Silverdale interchange is no place to try odd left-turn-on-red law

The in basket: Ben Pearson e-mailed to say, “I know that left turns on red are legal onto a one-way road like an on-ramp but can they be used at that odd intersection of Highway 303 and Highway 3 where you are crossing over the traffic lane?”
The out basket: Ben is in the minority, as most drivers don’t know that that is legal. I write about it a lot, but it hadn’t occurred to me until Ben asked that it technically would apply to left turns from eastbound Highway 303 to northbound Highway 3 in Silverdale.
It would be wildly unwise to try it there. To do it legally one must make a complete stop at the red light before proceeding and be sure no traffic with a green light would conflict with the turn. It can be done only onto a one-way street.
That Silverdale intersection is so long, with a hump in the middle, that it would be difficult if not impossible to see conflicting traffic that would make the turn illegal – and would risk a fender bender or worse.
“It would be a crazy thing to try and if there isn’t a sign already prohibiting it, there should be,” I told Ben, and asked State Trooper Russ Winger, my State Patrol contact what he thought.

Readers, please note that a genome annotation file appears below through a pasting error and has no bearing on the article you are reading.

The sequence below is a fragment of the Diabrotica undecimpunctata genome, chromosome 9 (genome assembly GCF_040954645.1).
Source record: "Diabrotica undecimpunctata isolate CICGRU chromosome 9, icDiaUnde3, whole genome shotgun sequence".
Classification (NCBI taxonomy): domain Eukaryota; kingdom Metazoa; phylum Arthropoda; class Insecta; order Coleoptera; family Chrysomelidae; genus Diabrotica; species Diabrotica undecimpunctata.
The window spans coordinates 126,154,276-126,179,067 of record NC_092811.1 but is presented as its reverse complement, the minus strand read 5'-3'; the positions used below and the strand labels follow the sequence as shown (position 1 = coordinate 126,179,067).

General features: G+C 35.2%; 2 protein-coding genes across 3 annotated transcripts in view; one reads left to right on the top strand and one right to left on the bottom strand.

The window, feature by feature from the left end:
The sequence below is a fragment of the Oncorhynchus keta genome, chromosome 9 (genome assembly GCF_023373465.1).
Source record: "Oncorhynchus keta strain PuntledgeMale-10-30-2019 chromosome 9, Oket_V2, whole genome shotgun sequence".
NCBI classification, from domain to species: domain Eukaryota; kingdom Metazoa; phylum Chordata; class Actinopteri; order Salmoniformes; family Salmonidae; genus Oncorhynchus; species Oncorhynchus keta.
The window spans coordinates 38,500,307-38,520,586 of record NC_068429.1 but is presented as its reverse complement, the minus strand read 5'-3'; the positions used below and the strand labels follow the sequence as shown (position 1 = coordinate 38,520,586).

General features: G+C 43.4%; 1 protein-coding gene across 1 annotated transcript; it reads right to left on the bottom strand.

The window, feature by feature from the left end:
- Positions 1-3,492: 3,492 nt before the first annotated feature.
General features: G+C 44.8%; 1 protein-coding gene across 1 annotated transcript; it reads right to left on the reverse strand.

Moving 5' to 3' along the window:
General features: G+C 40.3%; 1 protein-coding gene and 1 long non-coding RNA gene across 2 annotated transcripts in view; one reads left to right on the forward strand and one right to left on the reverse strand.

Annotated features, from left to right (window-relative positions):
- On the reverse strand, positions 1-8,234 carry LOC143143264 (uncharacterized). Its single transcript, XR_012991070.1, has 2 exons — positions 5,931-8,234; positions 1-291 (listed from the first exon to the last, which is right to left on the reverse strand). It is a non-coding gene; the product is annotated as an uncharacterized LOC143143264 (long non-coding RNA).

“I would agree,” he said. “That would not be a simple left turn from a stop line to the ramp. You must travel several hundred feet prior to even making the left turn.
“The timing of the lights, distance and design of the roadway make that type of turn, at a minimum, unsafe. The intersection can be confusing already for some drivers not familiar with it and that type of action would not be safe at all in that location.”
But I wondered what such a sign would say. “No left turn on red” would mystify the great majority of drivers who don’t know a left turn on red is EVER legal.
Claudia Bingham Baker of the Olympic Region of state highways said, “We agree with you that drivers would have no idea what such a sign would mean, and we would not install it.”
It’s a moot point in most cases, anyway. Even where a left turn on red would be safe as well as legal, the odds of the first driver in line knowing of the odd law and daring to take advantage of it are so low it’s rarely seen.

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